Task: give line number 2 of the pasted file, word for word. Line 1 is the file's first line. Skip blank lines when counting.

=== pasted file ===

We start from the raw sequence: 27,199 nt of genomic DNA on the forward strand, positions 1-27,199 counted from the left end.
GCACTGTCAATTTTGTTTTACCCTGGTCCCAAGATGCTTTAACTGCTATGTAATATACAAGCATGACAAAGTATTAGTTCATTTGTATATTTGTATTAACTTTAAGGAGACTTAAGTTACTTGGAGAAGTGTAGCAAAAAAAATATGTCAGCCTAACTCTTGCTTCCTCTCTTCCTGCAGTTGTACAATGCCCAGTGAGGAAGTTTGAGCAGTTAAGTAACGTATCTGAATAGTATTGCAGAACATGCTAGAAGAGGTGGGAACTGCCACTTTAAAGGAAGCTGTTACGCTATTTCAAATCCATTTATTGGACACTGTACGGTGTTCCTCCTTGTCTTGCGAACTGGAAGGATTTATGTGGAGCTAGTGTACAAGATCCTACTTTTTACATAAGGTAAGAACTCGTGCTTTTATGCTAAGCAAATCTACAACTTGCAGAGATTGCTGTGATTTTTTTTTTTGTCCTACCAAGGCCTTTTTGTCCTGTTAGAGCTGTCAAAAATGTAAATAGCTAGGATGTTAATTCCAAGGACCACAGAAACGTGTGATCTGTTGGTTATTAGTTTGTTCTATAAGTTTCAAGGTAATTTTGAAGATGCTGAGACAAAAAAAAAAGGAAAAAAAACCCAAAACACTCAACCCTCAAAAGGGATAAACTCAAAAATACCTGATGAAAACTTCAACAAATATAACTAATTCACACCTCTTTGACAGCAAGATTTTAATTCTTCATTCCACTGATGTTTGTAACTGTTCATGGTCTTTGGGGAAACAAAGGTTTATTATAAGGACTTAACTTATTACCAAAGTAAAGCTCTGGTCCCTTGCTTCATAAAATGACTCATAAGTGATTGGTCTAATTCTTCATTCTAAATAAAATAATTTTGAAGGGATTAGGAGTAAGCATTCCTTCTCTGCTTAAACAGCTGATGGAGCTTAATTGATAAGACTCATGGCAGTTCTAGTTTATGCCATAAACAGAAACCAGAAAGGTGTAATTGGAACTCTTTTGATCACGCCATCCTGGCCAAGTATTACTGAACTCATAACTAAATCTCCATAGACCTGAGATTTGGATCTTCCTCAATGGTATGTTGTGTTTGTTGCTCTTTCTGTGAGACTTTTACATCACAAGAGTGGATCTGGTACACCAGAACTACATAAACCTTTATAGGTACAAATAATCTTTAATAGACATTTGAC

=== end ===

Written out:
GCACTGTCAATTTTGTTTTACCCTGGTCCCAAGATGCTTTAACTGCTATGTAATATACAAGCATGACAAAGTATTAGTTCATTTGTATATTTGTATTAACTTTAAGGAGACTTAAGTTACTTGGAGAAGTGTAGCAAAAAAAATATGTCAGCCTAACTCTTGCTTCCTCTCTTCCTGCAGTTGTACAATGCCCAGTGAGGAAGTTTGAGCAGTTAAGTAACGTATCTGAATAGTATTGCAGAACATGCTAGAAGAGGTGGGAACTGCCACTTTAAAGGAAGCTGTTACGCTATTTCAAATCCATTTATTGGACACTGTACGGTGTTCCTCCTTGTCTTGCGAACTGGAAGGATTTATGTGGAGCTAGTGTACAAGATCCTACTTTTTACATAAGGTAAGAACTCGTGCTTTTATGCTAAGCAAATCTACAACTTGCAGAGATTGCTGTGATTTTTTTTTTTGTCCTACCAAGGCCTTTTTGTCCTGTTAGAGCTGTCAAAAATGTAAATAGCTAGGATGTTAATTCCAAGGACCACAGAAACGTGTGATCTGTTGGTTATTAGTTTGTTCTATAAGTTTCAAGGTAATTTTGAAGATGCTGAGACAAAAAAAAAAGGAAAAAAAACCCAAAACACTCAACCCTCAAAAGGGATAAACTCAAAAATACCTGATGAAAACTTCAACAAATATAACTAATTCACACCTCTTTGACAGCAAGATTTTAATTCTTCATTCCACTGATGTTTGTAACTGTTCATGGTCTTTGGGGAAACAAAGGTTTATTATAAGGACTTAACTTATTACCAAAGTAAAGCTCTGGTCCCTTGCTTCATAAAATGACTCATAAGTGATTGGTCTAATTCTTCATTCTAAATAAAATAATTTTGAAGGGATTAGGAGTAAGCATTCCTTCTCTGCTTAAACAGCTGATGGAGCTTAATTGATAAGACTCATGGCAGTTCTAGTTTATGCCATAAACAGAAACCAGAAAGGTGTAATTGGAACTCTTTTGATCACGCCATCCTGGCCAAGTATTACTGAACTCATAACTAAATCTCCATAGACCTGAGATTTGGATCTTCCTCAATGGTATGTTGTGTTTGTTGCTCTTTCTGTGAGACTTTTACATCACAAGAGTGGATCTGGTACACCAGAACTACATAAACCTTTATAGGTACAAATAATCTTTAATAGACATTTGAC